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Journal of Inspired living

Treating a young boy diagnosed with autism


Treating a young boy diagnosed with autism spectrum disorder

Credit: Kazuend

This case involved a five-year-old boy of Chinese heritage whose GP had diagnosed him with Autism Spectrum Disorder. His mother was dedicated to improving his outcomes so he could achieve his true potential, but he had quite pronounced symptoms of alternating withdrawal and hyperactive (frequently loud and destructive) behaviour. His parents had recently placed him in a special school but were having difficulties with him even there because of his behaviour. They had done the rounds of a variety of medical specialists — with minimal improvement apart from ongoing speech therapy.

His main symptoms were bouts of being withdrawn where he would curl up in a ball and not respond; and bouts of hyperactivity where he would bang his head against the wall repeatedly, throw himself around and scream.

Apart from the behavioural problems, he had pronounced digestive problems with severe bloating, excessive (and smelly) wind and alternating diarrhoea and constipation. His skin was very dry and scaly.

His diet was poor and his mother was having great difficulty trying to get him to eat anything “healthy” as he would throw tantrums if not given what he wanted. Overall, his diet consisted mainly of bread as sandwiches, milk (for calcium), meat, veg and rice stir-fries for dinner (it was particularly difficult to get him to eat the night meal). He preferred a glass of milk with Milo. He would also eat instant noodles and loved sweet foods: lollies, cakes and biscuits, ice-cream and Coca-Cola.

His mother had read that omega-3 fatty acids were beneficial for behavioural problems, so he had been taking fish oil as a supplement for some time (albeit unwillingly and with the help of bribery), but with little result.

Children (and adults) with autism spectrum disorder commonly have significant deficiencies of the omega-3 fatty acids ...

Clinically, this was a fairly typical presentation. Despite the fish oil supplementation, the very dry skin is indicative of a significant fatty acid deficiency. On testing, we found he had a gallbladder/liver and bile production problem and was not digesting or absorbing fats.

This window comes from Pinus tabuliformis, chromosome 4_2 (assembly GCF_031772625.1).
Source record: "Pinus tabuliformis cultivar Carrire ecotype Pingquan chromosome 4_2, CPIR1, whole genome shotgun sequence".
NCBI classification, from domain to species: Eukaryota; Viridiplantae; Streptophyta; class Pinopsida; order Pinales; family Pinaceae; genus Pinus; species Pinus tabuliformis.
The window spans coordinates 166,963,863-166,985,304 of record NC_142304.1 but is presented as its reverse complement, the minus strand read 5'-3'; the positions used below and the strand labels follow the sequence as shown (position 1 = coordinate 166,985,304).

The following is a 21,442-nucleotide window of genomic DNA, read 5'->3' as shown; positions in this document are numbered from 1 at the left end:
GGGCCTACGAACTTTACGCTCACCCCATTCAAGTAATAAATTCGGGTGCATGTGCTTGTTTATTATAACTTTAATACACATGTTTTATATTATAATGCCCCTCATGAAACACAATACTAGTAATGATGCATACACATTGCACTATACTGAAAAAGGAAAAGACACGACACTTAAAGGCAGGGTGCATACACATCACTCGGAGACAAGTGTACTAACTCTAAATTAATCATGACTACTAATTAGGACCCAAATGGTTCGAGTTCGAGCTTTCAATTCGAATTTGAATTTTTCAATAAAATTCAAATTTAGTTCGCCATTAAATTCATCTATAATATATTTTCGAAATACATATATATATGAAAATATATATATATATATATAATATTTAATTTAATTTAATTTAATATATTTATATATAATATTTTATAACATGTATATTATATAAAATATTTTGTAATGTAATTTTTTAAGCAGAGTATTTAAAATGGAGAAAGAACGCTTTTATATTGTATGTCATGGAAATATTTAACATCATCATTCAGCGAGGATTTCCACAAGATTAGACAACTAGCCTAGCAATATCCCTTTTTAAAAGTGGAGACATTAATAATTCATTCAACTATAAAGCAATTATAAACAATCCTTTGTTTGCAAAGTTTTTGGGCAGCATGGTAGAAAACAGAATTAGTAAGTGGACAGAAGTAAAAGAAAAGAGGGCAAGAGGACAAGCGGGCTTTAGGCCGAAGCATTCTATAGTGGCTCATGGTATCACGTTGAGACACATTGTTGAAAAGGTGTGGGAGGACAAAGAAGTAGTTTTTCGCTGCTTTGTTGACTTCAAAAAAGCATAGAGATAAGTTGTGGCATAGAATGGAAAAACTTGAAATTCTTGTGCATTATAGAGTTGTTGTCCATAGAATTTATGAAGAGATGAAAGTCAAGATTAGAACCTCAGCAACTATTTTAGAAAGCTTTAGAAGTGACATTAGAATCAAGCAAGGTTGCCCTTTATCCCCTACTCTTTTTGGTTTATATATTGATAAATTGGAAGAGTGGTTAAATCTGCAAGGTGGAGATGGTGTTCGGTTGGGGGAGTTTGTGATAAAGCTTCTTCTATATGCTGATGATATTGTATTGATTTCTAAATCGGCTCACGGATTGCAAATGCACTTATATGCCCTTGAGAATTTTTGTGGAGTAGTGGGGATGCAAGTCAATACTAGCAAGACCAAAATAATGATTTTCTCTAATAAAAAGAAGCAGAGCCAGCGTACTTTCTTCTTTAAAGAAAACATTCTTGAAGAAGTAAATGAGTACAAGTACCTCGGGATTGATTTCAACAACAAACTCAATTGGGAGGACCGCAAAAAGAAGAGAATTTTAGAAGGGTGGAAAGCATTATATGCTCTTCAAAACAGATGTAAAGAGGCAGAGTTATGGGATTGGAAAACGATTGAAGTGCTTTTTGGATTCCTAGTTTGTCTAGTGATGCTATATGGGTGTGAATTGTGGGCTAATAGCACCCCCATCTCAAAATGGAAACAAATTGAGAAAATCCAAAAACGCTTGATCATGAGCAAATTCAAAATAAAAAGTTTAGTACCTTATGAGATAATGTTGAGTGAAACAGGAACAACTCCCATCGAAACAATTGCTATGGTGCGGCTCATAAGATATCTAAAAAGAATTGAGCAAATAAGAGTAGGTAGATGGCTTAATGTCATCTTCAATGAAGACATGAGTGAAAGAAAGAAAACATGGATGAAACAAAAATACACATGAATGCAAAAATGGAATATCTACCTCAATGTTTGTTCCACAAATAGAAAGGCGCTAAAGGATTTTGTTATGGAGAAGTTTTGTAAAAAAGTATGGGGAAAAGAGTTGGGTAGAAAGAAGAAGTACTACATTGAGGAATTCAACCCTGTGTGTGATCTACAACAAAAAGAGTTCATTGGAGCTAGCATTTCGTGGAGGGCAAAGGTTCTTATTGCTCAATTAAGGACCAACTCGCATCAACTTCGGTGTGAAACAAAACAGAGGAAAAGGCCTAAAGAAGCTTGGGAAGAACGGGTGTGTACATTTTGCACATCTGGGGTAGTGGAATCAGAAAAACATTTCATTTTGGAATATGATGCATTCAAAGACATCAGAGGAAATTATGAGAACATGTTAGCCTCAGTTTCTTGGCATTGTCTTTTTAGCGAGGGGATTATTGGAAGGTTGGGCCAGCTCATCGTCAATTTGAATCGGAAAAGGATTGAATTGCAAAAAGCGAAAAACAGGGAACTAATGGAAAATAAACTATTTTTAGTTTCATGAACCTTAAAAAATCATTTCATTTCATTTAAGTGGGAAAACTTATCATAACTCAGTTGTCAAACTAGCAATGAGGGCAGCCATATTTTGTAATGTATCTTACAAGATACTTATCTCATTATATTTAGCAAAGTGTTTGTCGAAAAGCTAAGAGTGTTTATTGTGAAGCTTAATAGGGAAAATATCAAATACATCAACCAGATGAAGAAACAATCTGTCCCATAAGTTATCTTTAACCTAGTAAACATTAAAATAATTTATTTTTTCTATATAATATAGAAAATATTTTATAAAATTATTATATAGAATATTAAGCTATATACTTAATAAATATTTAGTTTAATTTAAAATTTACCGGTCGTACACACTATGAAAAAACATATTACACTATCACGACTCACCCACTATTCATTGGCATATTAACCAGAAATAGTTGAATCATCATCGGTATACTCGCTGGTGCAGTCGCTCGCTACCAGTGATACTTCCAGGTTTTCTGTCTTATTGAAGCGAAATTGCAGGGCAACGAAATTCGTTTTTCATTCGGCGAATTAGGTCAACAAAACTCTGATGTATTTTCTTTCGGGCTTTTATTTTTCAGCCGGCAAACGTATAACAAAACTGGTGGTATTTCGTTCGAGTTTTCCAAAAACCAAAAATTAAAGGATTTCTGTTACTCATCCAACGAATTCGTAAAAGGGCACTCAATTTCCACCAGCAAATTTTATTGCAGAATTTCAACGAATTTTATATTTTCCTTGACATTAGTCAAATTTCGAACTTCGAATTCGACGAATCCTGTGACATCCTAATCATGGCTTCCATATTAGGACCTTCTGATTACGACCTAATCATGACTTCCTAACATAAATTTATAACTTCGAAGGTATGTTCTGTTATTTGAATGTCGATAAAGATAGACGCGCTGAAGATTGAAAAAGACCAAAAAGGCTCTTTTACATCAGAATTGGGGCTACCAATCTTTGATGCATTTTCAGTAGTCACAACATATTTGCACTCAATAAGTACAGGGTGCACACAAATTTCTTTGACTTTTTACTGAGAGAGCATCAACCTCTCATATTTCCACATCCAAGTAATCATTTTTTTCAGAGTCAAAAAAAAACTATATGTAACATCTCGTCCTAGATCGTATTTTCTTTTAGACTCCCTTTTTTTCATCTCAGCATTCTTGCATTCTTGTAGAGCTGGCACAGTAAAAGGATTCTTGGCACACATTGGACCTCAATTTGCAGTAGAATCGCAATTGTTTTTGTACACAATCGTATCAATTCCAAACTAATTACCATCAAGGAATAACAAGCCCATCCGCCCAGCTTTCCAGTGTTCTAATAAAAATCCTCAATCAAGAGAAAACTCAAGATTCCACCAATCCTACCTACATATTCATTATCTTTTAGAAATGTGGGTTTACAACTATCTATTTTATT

Children (and adults) with autism spectrum disorder commonly have significant deficiencies of the omega-3 fatty acids, particularly the DHA component. Docosahexaenoic acid (DHA) is the predominant omega-3 fatty acid found in the brain and plays a critical role in a wide range of neurological functions, including being intimately involved in learning and behaviour. DHA makes up over 90 per cent of the omega-3 fatty acids in the brain with EPA (eicosapentaenoic acid) and α-linolenic acid (ALA) the other 10 per cent.

The brain’s prefrontal and frontal lobes are particularly responsive to the supply of DHA during development and are critical for social, emotional and behavioural development — from gestation, through childhood and adolescence.

The fish oil supplements he had been given were therefore ineffective and the child was massively deficient in fatty acids, including those fatty acids essential for brain development and function.

The treatment

We recommended that lecithin granules, which assist with fat digestion and metabolism, be added to the diet (disguised in coconut milk) and this boy was also given a liquid DHA supplement.

His general diet was a major issue as he was consuming large quantities of the foods associated with intolerance. Upon testing for food allergies, he was found to be allergic to grains, particularly wheat, as well as dairy. Testing also showed poor protein digestion and the integrity of the gut mucosa was compromised (the so-called “leaky” gut).

The challenge now was to encourage him to eat differently, so finding options he liked was the next step. Luckily, he liked coconut milk, so this was quite a good alternative to dairy and he didn’t react adversely. These days there are some excellent products made from coconut milk on the market: coconut kefir and coconut kefir gelato being examples. These he liked and, as they were sweetened with safe alternative sweeteners such as stevia, xylitol and birch bark, this helped to counteract his sugar cravings. The coconut kefir also provided the probiotics he needed to support improved gut function. His mother hid a little slippery elm powder (¼–½ teaspoon) in the kefir to repair the gut mucosa and provide a prebiotic.

There are some excellent gluten-free alternative products in the major supermarkets, so his mother started making him wraps using sweet potato wraps and he would eat gluten-free bagels. He was still not keen on salads or vegetables; nut butters such as almond paste were acceptable.

One condition his mother was happy to comply with was that all food be organic and fresh (or freshly cooked) as this automatically eliminated preservatives, colourings and chemical flavourings.

We also found a significant zinc deficiency (and high copper levels), an imbalance that significantly affects brain function and behaviour. We suggested filtering the water he drank to remove copper (most houses have copper water pipes) and a zinc supplement (as drops) was recommended. Children with autism have significantly higher levels of copper and low levels of zinc — frequently with digestive symptoms. One noticeable difference with zinc supplementation was the cessation of his head-banging behaviour — a big improvement.

Several months after starting the program, I walked into the waiting room and a smartly dressed young “man” came up to me — with hand outstretched so I could shake it — and said, “Hello, Dr Karen.” I barely recognised him as the troubled young person I had seen earlier.



 

Dr Karen Bridgman

Dr Karen Bridgman is a holistic practitioner at Australian Biologics, Sydney, and Pymble Grove Health Centre, Gordon.